Rockall adventurer reveals Desert Island Discs choices and his daily routine for island record bid
A Scottish man undertaking a record-breaking attempt to live on a rocky outpost in the North Atlantic has revealed the Desert Island Discs-style selection he made before beginning his quest.
Chris “Cam” Cameron, a military veteran originally from Buckie, is aiming to stay on Rockall alone for 60 days in a fundraising bid for military charities. He has set up camp with a land pod on a ledge called Hall’s Ledge, measuring around 1.5m by 4m, just below the peak of the 17m-high rock.
He said he had asked his support team, who stayed with him for the first three days, also to choose their "castaway” music and books before they left for the remote island last week – and had been “surprised” by their musical taste.
The hit BBC Four radio programme, now hosted by Lauren Laverne, has been broadcast since 1942 and interviews celebrities around their musical choices if they were to be cast away on a desert island.
Mr Cameron said his choice included Sailing by Rod Stewart, bagpipe piece Rockall Rising, Fisherman’s Blues by The Waterboys and Raise the Titanic by John Barry.
Mr Cameron said he had chosen Cannery Row, by American author John Steinbeck, as his “desert island” book – and has taken a picture of his family as his luxury item.
He told The Scotsman how he is restricted to the tiny rocky ledge for the entire duration of his stay and is aware that any slip off the rock “will definitely be my last” due to the difficulty for any emergency rescue teams to reach him.
Rockall, which measures just 25m wide and 31m long at its base, is an uninhabitable granite islet in the North Atlantic ocean, with the nearest permanently-inhabited place being North Uist, in the Outer Hebrides, 200 miles to the east. It is outside the range of standard UK Search and Rescue helicopters.
Mr Cameron, 53, who arrived on Rockall on Wednesday last week with radio operator Adrian “Nobby” Styles and Emil Bergmann, a mountaineer and radio enthusiast who broadcast from Rockall during their visit, said some days he was restricted to the inside of his land pod – a special tent designed for remote, difficult conditions.
“I can't leave the ledge, it’s too dangerous,” he said. “I can't even go anywhere on the ledge today as everything is slimy and treacherous, so unless the sun comes out, it’s a day inside the land pod.
“Every job takes four or five times as long, as I have so little space to work in and such a dangerous consequence if I slip. Any mistake like that will definitely be my last, so everything is done slowly and thoroughly.”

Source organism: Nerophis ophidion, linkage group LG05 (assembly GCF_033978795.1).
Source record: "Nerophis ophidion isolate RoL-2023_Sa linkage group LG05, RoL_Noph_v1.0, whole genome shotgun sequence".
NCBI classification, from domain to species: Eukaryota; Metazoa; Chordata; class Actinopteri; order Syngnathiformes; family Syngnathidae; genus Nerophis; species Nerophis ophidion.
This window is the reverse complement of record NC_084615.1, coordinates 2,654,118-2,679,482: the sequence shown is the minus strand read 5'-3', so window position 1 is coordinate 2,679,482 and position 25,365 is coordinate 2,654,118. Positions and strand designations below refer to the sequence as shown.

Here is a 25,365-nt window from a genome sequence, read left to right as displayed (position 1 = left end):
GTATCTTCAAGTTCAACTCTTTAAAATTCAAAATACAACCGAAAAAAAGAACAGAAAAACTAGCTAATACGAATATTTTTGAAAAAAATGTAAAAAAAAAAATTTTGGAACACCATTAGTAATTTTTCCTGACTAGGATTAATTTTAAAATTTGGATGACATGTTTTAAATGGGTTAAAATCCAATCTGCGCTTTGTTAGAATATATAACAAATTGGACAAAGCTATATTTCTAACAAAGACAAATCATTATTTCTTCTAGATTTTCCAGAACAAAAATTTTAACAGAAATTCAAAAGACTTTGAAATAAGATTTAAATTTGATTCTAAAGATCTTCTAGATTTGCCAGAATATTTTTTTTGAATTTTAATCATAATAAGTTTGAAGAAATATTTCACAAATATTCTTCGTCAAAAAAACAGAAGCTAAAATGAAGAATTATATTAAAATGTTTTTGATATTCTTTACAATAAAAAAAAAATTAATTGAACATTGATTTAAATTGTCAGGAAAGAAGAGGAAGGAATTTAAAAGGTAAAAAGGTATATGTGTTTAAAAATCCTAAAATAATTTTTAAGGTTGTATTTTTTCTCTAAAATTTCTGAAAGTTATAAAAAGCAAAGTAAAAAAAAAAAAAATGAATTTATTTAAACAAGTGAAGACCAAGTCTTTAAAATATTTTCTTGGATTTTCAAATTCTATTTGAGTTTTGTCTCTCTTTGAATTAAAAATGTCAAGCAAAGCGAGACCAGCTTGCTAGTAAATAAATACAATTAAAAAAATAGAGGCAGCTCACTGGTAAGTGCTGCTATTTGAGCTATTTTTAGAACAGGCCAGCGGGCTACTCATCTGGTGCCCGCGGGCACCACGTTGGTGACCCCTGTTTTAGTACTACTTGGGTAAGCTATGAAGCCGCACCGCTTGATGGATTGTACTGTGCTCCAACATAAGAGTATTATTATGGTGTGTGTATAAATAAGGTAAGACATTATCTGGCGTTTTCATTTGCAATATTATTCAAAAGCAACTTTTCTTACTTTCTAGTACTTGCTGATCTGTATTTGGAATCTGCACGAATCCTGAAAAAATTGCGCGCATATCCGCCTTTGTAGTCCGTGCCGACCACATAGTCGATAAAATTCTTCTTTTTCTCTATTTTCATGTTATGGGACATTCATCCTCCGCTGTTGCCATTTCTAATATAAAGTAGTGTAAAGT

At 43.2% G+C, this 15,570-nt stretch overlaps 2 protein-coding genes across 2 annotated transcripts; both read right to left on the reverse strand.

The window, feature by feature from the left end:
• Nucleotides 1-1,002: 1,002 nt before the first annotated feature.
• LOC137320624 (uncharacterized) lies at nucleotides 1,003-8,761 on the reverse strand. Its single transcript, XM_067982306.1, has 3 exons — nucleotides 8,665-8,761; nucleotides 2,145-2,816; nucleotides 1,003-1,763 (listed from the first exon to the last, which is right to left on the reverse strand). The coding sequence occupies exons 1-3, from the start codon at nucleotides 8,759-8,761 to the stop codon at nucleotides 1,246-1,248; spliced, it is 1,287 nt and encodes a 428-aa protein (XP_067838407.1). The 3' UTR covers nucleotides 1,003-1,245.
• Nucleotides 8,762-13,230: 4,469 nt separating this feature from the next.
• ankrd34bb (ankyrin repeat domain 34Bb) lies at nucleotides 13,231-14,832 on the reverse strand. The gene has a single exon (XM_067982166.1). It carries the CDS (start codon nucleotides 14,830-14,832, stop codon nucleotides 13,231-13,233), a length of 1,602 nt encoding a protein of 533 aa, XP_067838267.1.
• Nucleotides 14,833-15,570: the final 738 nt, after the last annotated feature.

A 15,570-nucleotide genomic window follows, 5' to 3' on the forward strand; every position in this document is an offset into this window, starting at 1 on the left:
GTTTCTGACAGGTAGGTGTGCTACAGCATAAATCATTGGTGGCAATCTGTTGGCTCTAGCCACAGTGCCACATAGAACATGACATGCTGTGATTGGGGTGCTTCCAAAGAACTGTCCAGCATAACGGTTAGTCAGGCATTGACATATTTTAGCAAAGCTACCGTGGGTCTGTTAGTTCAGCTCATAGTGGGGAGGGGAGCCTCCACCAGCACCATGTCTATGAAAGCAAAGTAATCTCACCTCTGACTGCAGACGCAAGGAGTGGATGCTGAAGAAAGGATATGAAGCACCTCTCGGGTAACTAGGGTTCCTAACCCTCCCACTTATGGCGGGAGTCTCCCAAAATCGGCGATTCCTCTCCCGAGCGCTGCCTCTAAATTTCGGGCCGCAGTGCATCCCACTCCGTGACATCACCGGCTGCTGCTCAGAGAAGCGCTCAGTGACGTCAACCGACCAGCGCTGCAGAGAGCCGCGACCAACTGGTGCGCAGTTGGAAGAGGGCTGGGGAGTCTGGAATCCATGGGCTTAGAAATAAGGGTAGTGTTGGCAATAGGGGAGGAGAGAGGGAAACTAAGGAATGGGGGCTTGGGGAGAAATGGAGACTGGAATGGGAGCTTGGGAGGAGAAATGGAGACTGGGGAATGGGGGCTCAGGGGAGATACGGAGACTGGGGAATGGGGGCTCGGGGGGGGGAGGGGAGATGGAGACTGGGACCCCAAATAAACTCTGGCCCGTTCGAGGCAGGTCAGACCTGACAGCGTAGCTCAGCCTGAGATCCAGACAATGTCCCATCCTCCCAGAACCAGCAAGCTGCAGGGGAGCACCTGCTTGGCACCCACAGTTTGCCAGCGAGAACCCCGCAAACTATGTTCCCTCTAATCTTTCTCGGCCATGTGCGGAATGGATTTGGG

The trio made the 420-mile voyage by yacht from Inverkip on the Firth of Clyde. However, Mr Styles and Mr Bergmann stayed for just three days.
"I miss Nobby and Emil, just the company of other people,” Mr Cameron said. “They were good company for me and it was important to have them both here.”
More than 200 people have landed on Rockall, but only five have spent a night there. The record for the longest time spent on Rockall is held by by Edinburgh adventurer Nick Hancock, who had to abandon his mission after 45 days in 2014.
The United Kingdom claimed Rockall in 1955 and incorporated it as a part of Scotland in 1972. It is considered administratively to be part of the Isle of Harris. However, this claim is not accepted by Ireland.
Chris “Cam” Cameron’s Desert Island Discs
1. Sailing- Rod Stewart
2. Fisherman's blues- The Waterboys
3. Caruso- Andrea Bocelli
4. Once Upon a Time in the West - Ennio Morricone
5. Rockall Rising- pipe tune by Captain Stuart Sampson MBE
6. Raise the Titanic-John Barry
7. On Days Like These- Matt Monroe
8. Flower of Carnage- Meiko Katie
9. Unchained Melody- The Righteous Brothers
Here is Mr Cameron’s daily routine, in his own words:“Wake early, usually around 6am due to the light. Check outside the window for weather.
Take air pressure and record that.
Recharge my VHF (radio) handset.
Strip off, wash with two wet wipes. Clean teeth. Roll up sleeping bag, dress. Go outside for a pee.
Fill jet boil with fresh water. Boil water, make porridge. Use left over water to make a coffee.
Check sea state swell and wind direction. Switch on Satellite terminal and check charge. Check WhatsApp.
Take off trousers. Put on climbing harness and boots.
Climb to the summit of Rockall to check for vessels
Go to the toilet over the cliff edge. Place toilet roll in the sealed barrel for return to shore. Wash hands.
Check the position of the landpod and check and secure all lines.
Take some photos, then daily work starts. I have much to do before the storms arrive.
The landpod is now secured with cargo straps, but the starboard rear leg is too low. The corrosive atmosphere here has seized it, so I need to get underneath the pod and oil the threads and slowly ratchet the leg up so the pod is level.
This involves loosening and tightening the straps inch by inch – it will take hours. Then I want to set up a tarpaulin, so that the gannets don't poo on me and the landpod and all my supplies.
That may be a job for another day. Strangely, it feels like 60 days won't be enough to get everything done."
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